Now John’s disciples and the Pharisees were fasting. Some people came and asked Jesus, “How is it that John’s disciples are fasting, but yours are not?” Jesus answered, “How can the guests of the bridegroom fast while he is with them? They cannot, so long as they have him with them. But the time will come when the bridegroom will be taken from them, and on that day they will fast.”
Years ago, when I was a young pastor, an older minister gave me this piece of advice: “George, you can spend a lot of time trying to make unhappy people happy. You may make them less unhappy for a while, but sooner or later they will go back to their original state.
“On the other hand,” he continued, “you may make happy people less happy for a while, but sooner or later they also will return to their original state.”
I thought that was good advice and took it to heart. There are some people you just cannot make happy no matter how hard you try.
That was the case with the Pharisees. They were unhappy that Jesus ate with sinners and tax collectors (2:15–17). Next they complained that Jesus’ disciples were not fasting. It is obvious they wanted Jesus to do something about the behavior of His followers.
The disciples were only following the example of their Leader. If Jesus was feasting, then they would be too!
Jesus responded to the criticism by giving the first veiled reference to His mission: “the bridegroom will be taken from them.” Of course the disciples and the critics had no idea at the time what this meant. Much later they would understand.
Jesus didn’t give in to the criticism. He came to the defense of His disciples and in so doing gave us an important lesson.
￼From the beginning Jesus knew why He had come. The cross was ever before Him. But, He didn’t let that impending event cast a shadow of sadness over Himself or those who were with Him. He didn’t prematurely disclose to His disciples what was going to happen.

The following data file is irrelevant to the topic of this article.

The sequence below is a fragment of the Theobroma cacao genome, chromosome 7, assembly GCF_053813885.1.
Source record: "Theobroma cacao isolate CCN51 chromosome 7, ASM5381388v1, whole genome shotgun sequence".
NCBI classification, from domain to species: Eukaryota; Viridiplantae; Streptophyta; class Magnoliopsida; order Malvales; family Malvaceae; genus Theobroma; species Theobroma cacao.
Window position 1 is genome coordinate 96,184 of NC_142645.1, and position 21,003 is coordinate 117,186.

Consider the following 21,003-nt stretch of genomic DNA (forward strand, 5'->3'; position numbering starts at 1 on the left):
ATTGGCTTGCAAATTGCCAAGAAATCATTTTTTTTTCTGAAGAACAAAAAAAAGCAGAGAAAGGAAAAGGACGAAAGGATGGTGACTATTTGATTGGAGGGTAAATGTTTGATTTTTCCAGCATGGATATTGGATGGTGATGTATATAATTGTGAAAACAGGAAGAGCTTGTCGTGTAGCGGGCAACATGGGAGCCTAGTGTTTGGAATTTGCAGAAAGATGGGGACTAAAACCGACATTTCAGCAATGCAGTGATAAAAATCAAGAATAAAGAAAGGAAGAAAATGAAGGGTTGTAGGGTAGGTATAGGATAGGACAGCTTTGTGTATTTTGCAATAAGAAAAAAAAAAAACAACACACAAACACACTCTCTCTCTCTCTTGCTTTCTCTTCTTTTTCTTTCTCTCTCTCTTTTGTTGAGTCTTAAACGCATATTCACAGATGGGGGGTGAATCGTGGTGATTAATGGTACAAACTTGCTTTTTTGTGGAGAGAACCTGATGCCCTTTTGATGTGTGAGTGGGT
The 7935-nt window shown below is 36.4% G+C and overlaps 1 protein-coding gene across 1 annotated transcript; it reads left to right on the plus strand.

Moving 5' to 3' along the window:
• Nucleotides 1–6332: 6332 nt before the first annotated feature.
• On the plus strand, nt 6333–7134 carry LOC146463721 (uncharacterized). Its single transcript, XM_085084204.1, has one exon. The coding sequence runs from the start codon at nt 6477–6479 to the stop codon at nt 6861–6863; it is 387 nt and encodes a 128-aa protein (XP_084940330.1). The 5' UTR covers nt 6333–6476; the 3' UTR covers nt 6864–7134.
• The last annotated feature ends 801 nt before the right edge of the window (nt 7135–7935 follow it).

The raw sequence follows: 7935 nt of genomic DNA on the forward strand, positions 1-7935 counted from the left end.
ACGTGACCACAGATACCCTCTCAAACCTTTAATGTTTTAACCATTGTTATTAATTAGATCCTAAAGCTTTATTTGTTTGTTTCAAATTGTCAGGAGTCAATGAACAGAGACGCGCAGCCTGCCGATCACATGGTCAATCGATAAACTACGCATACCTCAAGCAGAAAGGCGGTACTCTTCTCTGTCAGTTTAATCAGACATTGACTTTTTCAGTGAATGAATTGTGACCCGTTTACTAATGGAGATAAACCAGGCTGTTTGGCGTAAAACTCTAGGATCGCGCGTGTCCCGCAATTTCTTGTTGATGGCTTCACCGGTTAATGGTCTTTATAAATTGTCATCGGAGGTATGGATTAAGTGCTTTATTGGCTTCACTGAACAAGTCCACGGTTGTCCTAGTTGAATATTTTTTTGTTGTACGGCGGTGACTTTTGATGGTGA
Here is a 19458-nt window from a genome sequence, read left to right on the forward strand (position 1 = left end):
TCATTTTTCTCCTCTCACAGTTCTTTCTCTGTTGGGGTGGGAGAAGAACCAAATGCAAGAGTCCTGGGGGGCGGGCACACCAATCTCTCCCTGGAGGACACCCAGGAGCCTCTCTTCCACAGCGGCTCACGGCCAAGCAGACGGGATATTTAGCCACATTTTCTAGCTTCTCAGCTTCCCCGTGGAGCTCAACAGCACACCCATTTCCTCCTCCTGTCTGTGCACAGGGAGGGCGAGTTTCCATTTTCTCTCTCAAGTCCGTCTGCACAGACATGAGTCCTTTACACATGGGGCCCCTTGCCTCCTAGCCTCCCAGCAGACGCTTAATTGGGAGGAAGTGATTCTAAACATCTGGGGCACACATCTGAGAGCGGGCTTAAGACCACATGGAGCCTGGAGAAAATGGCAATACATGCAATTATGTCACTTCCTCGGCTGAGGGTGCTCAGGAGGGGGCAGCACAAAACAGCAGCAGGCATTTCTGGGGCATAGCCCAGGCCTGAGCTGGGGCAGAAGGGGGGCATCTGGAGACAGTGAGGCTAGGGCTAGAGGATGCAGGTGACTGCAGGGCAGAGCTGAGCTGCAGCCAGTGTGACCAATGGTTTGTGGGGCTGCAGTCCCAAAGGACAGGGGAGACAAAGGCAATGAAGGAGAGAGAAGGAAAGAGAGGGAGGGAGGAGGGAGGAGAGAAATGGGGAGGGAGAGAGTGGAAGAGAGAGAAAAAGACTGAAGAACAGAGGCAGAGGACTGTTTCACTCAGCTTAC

If I knew years in advance that I was headed for crucifixion, it would be very difficult for me to enjoy the present moment. But Jesus lived what He taught. He didn’t show anxiety about tomorrow. He didn’t throw a blanket of sorrow over His disciples that would have prevented them from experiencing the great joys of being with Him.
He feasted, and so did they! In the very face of impending suffering, He taught His friends to enjoy the moment.
The Pharisees didn’t like that. Everything had to be done by their rules. They were not happy on the inside—and unhappy people don’t enjoy seeing or being around people who are happy.
I have heard it said that every baseball team could use a player who always gets a hit, always makes a key fielding play, and never strikes out or makes an error—but there is no way to make him lay down his hot dog and come out of the grandstand!
Let’s avoid a Pharisee spirit that is always looking for what is wrong rather than what is right. An attitude that is predominantly looking to nitpick and find something to condemn rather than keeping an eye out for whatever is true, noble, right, pure, lovely, admirable, excellent, or praiseworthy (Philippians 4:8).
A Prayer: Deliver me, Lord, from a critical spirit. Help me not to be a wet blanket to another’s joy. Let me not nitpick or find fault. Grant me a glad heart that I may encourage rather than discourage.
Excerpted from Dr. Wood’s book, Fearless: How Jesus Changes Everything, available from Vital Resources.